Contracts that deliver additional environmental benefits, for example working towards net zero greenhouse gas emissions.
Activities and contracts that influence employees, staff, customers and the community to take actions that benefit the environment.
For each policy priority the Social Value Model sets out evaluation questions, response guidance, award criteria, and reporting metrics. Public authorities and relevant bodies who are subject to Procurement Policy Note 06/20 must consider these elements from the outset as they are now an integral part of the tendering process. It’s therefore crucial that organisations submitting a tender also fully understand the Social Value Model and its requirements.
Why does Social Value matter?
Social value has a lasting impact on individuals, communities, and the environment. Not only this, but the Government also has a responsibility when spending taxpayer money to ensure that it is maximising benefits of its goods and services contracts. In fact, missed opportunities to deliver social value may even result in further public spending down the line.
By including social value as a core consideration in public procurement practices it will gradually become a normalised ask for suppliers resulting in innovation to the supply landscape and perhaps even a larger cultural shift towards sustainability.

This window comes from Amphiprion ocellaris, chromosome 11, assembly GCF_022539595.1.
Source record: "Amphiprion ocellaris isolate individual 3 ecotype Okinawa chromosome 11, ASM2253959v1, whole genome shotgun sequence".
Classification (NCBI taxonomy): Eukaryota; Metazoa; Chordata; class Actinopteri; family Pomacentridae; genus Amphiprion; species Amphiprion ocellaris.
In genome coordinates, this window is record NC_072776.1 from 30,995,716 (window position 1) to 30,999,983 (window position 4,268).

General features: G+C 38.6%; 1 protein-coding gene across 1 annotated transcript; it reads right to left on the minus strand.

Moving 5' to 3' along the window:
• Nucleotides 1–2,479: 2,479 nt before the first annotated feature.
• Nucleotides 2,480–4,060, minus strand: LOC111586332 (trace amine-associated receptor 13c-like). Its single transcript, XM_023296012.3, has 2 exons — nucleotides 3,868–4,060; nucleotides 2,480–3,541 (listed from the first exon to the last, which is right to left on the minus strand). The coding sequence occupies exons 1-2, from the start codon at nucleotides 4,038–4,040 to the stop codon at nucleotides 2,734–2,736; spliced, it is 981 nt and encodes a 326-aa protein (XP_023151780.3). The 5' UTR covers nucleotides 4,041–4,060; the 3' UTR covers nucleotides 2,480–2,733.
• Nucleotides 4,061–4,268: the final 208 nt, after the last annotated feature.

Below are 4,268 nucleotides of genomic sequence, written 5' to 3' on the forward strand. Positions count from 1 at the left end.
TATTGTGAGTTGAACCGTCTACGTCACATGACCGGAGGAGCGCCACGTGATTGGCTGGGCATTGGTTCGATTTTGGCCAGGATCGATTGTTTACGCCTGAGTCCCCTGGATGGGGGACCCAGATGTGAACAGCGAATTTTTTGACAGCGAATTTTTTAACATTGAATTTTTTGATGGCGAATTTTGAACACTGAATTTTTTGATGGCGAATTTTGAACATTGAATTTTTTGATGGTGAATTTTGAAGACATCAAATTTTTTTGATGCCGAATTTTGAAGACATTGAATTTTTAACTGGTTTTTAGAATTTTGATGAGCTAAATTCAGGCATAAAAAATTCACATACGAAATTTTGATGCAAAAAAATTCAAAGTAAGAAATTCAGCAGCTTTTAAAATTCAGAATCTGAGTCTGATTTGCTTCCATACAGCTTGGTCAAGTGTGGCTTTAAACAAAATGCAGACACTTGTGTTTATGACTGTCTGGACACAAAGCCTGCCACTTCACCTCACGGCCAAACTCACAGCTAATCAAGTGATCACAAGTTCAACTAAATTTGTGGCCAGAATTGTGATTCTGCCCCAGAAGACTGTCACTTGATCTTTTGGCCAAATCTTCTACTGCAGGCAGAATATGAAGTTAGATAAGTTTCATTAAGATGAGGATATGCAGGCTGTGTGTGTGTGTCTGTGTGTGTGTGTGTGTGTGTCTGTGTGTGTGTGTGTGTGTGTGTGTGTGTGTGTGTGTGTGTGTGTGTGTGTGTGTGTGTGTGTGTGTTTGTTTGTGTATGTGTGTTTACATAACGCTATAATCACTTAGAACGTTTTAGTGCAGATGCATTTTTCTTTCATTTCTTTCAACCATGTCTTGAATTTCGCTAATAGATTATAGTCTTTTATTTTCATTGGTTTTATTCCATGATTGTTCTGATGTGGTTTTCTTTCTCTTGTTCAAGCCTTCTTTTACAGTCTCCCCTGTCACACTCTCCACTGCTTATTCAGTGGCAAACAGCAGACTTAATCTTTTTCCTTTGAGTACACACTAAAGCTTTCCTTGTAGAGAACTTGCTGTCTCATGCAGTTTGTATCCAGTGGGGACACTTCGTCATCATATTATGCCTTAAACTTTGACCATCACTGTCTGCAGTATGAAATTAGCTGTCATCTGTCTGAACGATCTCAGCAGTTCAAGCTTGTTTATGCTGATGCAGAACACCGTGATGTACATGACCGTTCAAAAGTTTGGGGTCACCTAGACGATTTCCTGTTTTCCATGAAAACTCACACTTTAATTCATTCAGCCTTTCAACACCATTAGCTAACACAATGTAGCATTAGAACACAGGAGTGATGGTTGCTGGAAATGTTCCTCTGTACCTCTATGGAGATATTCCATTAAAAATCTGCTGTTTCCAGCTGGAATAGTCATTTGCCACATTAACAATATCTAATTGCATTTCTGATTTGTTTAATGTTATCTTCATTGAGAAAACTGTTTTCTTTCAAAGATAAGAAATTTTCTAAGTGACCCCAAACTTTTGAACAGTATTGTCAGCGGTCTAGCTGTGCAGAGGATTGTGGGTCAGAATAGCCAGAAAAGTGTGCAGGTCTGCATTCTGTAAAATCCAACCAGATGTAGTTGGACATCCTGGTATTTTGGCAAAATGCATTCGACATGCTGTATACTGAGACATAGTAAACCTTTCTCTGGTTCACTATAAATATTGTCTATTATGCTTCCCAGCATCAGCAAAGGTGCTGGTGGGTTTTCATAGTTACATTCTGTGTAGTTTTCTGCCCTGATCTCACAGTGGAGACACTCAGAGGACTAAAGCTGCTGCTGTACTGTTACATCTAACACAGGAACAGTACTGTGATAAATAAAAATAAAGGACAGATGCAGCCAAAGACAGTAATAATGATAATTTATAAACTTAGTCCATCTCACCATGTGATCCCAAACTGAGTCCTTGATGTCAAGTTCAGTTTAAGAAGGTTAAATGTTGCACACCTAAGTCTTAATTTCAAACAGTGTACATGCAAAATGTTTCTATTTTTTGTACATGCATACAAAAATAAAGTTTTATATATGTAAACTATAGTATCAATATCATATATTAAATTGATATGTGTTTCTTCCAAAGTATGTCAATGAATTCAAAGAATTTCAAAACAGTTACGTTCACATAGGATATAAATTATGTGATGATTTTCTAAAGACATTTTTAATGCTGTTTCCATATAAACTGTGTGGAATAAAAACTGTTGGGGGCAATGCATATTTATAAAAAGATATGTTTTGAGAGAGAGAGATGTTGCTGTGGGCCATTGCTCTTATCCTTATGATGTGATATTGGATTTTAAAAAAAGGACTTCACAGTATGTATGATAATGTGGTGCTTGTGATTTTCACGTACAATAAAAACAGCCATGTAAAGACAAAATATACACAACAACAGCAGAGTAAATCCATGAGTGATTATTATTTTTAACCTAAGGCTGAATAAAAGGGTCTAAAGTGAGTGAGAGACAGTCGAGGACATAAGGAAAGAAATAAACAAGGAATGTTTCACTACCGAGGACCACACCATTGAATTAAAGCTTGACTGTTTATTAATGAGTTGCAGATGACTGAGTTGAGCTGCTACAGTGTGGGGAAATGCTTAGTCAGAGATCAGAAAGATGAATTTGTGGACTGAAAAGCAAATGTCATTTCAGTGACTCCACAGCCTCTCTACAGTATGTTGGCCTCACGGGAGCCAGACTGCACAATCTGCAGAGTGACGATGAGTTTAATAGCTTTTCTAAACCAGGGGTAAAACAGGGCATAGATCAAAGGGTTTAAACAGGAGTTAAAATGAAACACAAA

What do organisations need to do when submitting a tender?
Organisations submitting a tender must provide qualitative responses to the relevant sections of the Social Value Model and can select the priorities that are most relevant to the contract. More detailed guidance can be found online via the UK Government website.
It should also be noted that the assessment is qualitative not quantitative. This means that the body awarding the contract will not focus solely on the quantity of the offering but also how the goods or services will be delivered and what they will encompass.
Bidding organisations must outline how they meet the different Social Value Model’s criteria and should indicate how they’ll deliver the requirements going forward.
Responses are assessed and scored in-line with the outlined award criteria. The Social Value Model accounts for a minimum 10% weighting in the overall assessment of the project.
What does PPN 06/20 mean for future procurements?
Social value is a vital component of the procurement process and something that all organisations should be aware of when preparing to submit a tender for relevant in-scope public contracts.
Since 2012, there has been a statutory requirement to consider how the contract will improve the economic, environment and social well-being of the communities and areas it impacts. But it wasn’t until the introduction of Procurement Policy Note 06/20 that this became an explicit requirement.
Procurement Policy Note 06/20 is a crucial improvement on the Public Services (Social Value) Act 2012 and a big step forward in standardising the approach towards Social Value considerations in procurement processes. It also provides an opportunity for social enterprises to win more government contracts, and ensures that social value and environmental considerations are on the conscience of both public and private sector organisations.
In coming years we can expect to see a bigger emphasis being placed on the social value element of contracts; it’s no longer enough for organisations submitting a tender to simply treat it as a tick-box exercise.